Saturday, 2 October 2010


Writing on the Tractatus in Beyond the Limits of Thought [pp. 188-190], Graham Priest has made the following point concerning any claim to the effect that a fact or proposition (the considerations are the same) has a certain form. The form of a fact is not a component of a fact in the way that the objects that comprise it are. The form of a fact is the way the objects are structured, and this can no more be another object than the form of a house can be one of the bricks of which it is built. If the form of a fact were just another object, like the objects that comprise that fact, the fact would just be a heap of objects, not a unity. The form of a fact functions in a way that is quite different from the objects that comprise make it: the form is the way the objects are put together, the way they are structured. Hence a fact cannot be about its own form in the way it can be about its objects. If the form is not an object, then there are no facts about it, and therefore no proposition that expresses such facts.

Propositions cannot represent logical form: it is mirrored in them.
What finds its reflection in language, language cannot express. (4.121)

The nature of structure cannot be said. Any attempt to make claims concerning the nature of structure must produce a string of signs that fails to make sense. Such a string will be nonsense (Unsinn). Structural claims are beyond the expressible. What we encounter in TLP is not a language about nonsense but a language of nonsense. We shift, as it were from logic to rhetoric. This is what coming to ‘understand me’, the author of TLP, amounts to.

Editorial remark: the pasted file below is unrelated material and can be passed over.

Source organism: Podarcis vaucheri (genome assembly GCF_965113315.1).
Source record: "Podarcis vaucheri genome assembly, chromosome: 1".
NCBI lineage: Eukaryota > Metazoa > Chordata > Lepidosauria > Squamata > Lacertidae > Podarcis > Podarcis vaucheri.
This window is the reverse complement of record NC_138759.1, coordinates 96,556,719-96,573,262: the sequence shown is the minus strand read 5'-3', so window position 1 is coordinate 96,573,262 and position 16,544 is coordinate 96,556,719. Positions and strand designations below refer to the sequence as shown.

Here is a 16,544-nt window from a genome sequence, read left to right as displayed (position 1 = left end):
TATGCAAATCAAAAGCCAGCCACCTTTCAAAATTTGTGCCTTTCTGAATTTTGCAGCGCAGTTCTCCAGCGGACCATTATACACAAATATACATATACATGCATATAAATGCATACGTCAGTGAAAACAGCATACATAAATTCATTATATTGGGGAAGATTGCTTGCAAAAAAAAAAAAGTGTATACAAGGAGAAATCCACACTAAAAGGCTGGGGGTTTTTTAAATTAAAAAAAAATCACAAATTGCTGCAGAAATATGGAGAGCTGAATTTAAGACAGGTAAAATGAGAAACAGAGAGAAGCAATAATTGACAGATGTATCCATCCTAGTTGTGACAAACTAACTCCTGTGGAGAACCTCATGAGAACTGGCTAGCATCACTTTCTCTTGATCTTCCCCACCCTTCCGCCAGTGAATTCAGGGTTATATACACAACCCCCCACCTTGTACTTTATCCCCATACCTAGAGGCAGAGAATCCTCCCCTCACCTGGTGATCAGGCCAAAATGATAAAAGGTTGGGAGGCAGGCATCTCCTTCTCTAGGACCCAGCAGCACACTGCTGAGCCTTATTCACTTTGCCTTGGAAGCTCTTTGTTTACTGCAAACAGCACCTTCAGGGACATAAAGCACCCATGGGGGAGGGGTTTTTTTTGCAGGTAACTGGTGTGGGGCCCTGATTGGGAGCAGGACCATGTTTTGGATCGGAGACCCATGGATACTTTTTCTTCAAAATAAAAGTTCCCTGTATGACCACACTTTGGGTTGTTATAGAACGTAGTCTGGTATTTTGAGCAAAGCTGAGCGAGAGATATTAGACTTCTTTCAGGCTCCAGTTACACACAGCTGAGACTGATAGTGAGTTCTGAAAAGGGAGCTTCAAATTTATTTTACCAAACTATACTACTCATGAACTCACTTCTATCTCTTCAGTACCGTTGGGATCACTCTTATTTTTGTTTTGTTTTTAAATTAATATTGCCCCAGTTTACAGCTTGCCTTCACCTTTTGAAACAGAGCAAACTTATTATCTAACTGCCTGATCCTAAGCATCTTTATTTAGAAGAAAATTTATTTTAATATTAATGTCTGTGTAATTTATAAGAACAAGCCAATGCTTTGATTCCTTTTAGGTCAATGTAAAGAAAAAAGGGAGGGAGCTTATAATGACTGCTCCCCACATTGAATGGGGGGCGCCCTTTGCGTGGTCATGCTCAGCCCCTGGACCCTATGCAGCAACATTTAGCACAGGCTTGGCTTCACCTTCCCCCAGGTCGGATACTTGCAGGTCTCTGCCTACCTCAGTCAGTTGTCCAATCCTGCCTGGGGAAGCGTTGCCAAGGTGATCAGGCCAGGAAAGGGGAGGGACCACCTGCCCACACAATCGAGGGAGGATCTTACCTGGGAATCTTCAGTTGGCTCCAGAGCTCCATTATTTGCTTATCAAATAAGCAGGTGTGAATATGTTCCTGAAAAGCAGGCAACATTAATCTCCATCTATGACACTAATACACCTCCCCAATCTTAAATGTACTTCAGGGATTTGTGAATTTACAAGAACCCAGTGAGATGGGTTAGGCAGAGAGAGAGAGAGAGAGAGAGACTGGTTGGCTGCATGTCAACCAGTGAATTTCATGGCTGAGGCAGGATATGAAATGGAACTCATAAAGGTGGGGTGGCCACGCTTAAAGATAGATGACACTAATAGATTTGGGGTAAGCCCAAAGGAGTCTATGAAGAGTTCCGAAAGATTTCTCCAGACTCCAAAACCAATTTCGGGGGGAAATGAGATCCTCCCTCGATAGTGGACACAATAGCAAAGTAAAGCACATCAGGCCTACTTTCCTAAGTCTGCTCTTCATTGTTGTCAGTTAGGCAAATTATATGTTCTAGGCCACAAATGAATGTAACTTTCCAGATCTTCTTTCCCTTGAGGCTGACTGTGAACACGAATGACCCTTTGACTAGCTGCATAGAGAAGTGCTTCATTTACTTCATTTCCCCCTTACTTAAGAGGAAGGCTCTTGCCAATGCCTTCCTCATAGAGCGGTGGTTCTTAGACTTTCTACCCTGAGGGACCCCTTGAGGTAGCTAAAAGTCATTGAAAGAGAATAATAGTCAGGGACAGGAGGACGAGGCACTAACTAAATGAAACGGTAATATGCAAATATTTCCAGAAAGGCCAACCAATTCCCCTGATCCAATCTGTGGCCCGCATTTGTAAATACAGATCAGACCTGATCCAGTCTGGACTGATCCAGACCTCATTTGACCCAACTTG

This is comparable to what Shoshana Felman has described in relation to Lacan as ‘the very torment which inhabits logic’ (Writing and Madness, 125). There is a radical dimension opened up by Wittgenstein, a radical dimension corresponding to that discerned by Lacan. What is involved is nothing other than the loss of the security of a metalanguage, the loss of a ‘claim to a position of exhaustiveness, which would, Felman asserts, be the claim of grammar. If we replace ‘grammar’ by ‘logic’ or ‘logical form’, the implications become clear. We are faced, in TLP as in the work of Lacan, by nothing less than a shift from logic to the inescapable dimension of rhetoric, a shift which Felman describes as follows:

that ‘stumbling block’ which forces discourse to discover that it can only define rhetoric rhetorically, by participating in it, i.e., by stumbling, by elaborating not a grammar of rhetoric but a rhetoric of rhetoric…. (127)

She goes on to cite Lacan: ‘Stumbling, faltering, splitting. In a spoken or written sentence something slips…. It’s there that something else is asking to be realized—something which appears as intentional, of course, but partaking of a strange temporality’ (Four Fundamental Concepts, 25). It is this ‘strange temporality’ that Wittgenstein elaborates in the distinction drawn in his later work between agreement in definition and agreement in judgment, which writers such as Affeldt, or Guetti and Read, have considered in detail. One may see why Wittgenstein thought philosophy should be done in the manner of poetry, and why one might say of TLP that, like the poetry of the moderns, it shows itself to be a ‘a literary thing’.